Oral History - people as historical sources
Oral traditions and oral histories provide another way to learn about the past from people with:
- first hand knowledge of historical events, or
- their own experiences, which in themselves form the raw material of history.
Recently, spoken words that make up oral histories have gained importance as primary sources. Historians and others find out about the lives of ordinary people through spoken stories and tales. Oral histories provide important historical evidence about people, especially minority groups, who were excluded from mainstream histories, or about societies that did not leave behind written sources. A good local example of this is the ‘praise poem’ from indigenous
African culture, which predates European contact, and tells us about leaders and events in the time before and during the history writing of white settlers in South Africa.
Oral histories are as old as human beings. Before the invention of writing, information passed from generation to generation through the spoken word. Many people around the world continue to use oral traditions to pass along knowledge and wisdom. Interviews and recordings of community elders and witnesses to historical events provide exciting stories, anecdotes and other information about the past.
The value of doing oral history – ‘history from below’
“Your memories live longer than your dreams. Memories never fade, if you got a good memory. Those years will never come back again. But if you have your memories like me, you can't be lonely, because you have your memories"
Centre for Popular Memory, University of Cape Town
Oral history deals with the life experiences of ordinary people. Apart from being interesting, oral histories accomplish the following:
- They shed new light on well-known events and provide different perspectives and a more fascinating, richly layered history that captures the human spirit and memory of an event.
- They provide an inclusive platform for the writing of history by providing opportunities for the elderly, the disabled and minorities to be heard.
- They connect us with the history of ourselves, our families, our community and the young with the old, the local with the national and the national with the international.
Because of this it can be argued that Oral History is People’s History or ‘history from below’ rather than the history of one group, usually wealthy, that often sponsor the writing of their own history. For example many of our elders can remember the Great Depression and its effect on families in South Africa or the Second World War and the participation of South Africans in that war. There are many important events during the struggle for freedom in South Africa including the Defiance Campaign of the 1950's, the participation in bus boycotts, or the march of women to the Union Buildings in 1956. People remember the Rivonia Trial, the Sharpeville Massacre and the assassination of Verwoed and the shootings of the children in Soweto in 1976. People remember the death of Steve Biko in 1977, the necklace murders of the turbulent 1980's, the forced removals of the 1960's and 1970's, the student uprisings in the 1980's, the negotiations and marches for peace in the late 1980's, the release of Nelson Mandela and the elections of 1994.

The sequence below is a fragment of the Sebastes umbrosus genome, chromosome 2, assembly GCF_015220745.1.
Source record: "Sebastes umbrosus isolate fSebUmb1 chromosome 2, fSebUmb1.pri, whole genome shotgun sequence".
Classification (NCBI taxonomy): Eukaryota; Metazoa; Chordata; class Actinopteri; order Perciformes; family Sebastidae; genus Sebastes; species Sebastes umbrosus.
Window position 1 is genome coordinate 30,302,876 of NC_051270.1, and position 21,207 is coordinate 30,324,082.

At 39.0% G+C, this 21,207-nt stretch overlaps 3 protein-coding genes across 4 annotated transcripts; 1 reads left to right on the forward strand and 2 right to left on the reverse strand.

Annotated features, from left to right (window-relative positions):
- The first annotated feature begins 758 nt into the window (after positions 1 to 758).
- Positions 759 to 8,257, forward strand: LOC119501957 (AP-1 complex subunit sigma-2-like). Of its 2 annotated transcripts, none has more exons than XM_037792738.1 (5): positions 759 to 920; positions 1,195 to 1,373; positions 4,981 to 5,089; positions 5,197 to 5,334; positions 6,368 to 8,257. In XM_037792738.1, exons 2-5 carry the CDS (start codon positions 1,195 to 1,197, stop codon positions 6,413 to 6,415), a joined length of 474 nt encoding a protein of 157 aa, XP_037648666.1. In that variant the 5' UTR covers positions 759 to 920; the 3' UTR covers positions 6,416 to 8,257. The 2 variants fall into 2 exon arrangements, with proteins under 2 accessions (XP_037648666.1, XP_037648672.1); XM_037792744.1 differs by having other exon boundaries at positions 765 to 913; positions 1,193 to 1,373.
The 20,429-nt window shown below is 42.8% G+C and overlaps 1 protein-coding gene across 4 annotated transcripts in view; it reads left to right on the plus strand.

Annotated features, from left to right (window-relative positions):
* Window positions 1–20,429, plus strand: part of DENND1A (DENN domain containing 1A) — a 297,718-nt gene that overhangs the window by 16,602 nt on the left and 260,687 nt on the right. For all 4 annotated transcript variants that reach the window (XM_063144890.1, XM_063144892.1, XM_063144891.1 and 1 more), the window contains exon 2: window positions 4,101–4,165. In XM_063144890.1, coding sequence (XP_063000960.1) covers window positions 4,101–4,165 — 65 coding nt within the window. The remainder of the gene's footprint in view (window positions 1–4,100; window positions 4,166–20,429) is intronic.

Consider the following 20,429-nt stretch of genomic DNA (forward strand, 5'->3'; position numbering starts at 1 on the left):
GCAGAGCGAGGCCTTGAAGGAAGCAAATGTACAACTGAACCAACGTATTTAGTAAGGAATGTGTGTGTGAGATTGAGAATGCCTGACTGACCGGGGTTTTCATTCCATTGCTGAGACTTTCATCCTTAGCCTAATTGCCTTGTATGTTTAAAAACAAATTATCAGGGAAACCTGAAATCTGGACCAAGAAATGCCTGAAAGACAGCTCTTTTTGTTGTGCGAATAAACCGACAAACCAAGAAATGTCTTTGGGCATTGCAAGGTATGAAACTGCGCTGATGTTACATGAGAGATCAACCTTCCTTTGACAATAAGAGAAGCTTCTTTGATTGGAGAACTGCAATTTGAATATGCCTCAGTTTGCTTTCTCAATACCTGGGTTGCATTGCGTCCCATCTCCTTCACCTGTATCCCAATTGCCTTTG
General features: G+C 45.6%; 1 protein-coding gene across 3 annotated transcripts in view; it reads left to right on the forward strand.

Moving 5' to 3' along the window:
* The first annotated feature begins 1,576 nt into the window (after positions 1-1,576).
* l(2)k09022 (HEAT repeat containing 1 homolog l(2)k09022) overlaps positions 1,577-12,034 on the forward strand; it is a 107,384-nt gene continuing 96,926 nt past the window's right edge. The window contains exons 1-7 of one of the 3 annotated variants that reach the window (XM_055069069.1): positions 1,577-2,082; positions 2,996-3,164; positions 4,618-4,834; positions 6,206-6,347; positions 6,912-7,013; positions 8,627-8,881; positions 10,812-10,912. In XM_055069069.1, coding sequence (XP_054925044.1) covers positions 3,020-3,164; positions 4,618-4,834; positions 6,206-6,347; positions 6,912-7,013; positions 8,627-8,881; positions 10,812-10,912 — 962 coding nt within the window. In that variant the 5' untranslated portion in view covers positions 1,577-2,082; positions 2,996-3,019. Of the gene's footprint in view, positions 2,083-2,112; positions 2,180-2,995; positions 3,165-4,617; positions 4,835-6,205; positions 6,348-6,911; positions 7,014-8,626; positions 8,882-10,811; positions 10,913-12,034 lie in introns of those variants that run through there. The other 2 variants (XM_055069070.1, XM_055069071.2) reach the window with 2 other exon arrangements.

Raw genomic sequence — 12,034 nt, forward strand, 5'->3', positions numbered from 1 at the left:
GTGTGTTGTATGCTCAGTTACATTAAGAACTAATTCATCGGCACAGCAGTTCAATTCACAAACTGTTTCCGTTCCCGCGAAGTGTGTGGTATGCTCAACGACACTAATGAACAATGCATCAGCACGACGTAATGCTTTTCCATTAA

Many were there themselves! Even as teachers, we have stories to tell and share. So oral history is alive and waiting for us to access it as an invaluable source and resource.
It is important for us as learners, at whatever level, to understand that we ourselves already are building our own histories and will become invaluable sources of memory in the future. For example, what do present school learners know and what will they remember about HIV/AIDS and its effect on South Africans in the early twenty first century? What will they be able to tell their children and grandchildren about September 11, 2001 or about the recent Soweto bombings? They are already experiencing history and would have memories of these events that can one day act as sources of memory. What do you as an educator remember about the experiences of the 1960's and 1970's? Although we have lived through apartheid for much of our lives, there are also positive memories relating to music and fashion and other cultural experiences, which reflect the time in our country and a part of a bigger world. What do parents and teachers remember about the music of Miriam Makeba, Jonathon Butler, Elvis Presley, the Beatles, Joan Baez, Ray Charles, Tracy Chapman, etc., to name a few? What did they sing about? How does it reflect history and memory?
We all have stories to tell as learners, teachers, parents and members of the community.
Oral history in school
Oral history methodology can be introduced to Foundation Phase learners as they are expected to know their own lives and how their families have developed and changed over time. The NCS for Foundation Phase emphasizes story-telling and questioning skills when doing family history. Encourage learners to find out about:
- Time and place of birth (their own, their parents’ and if possible, that of their grandparents’)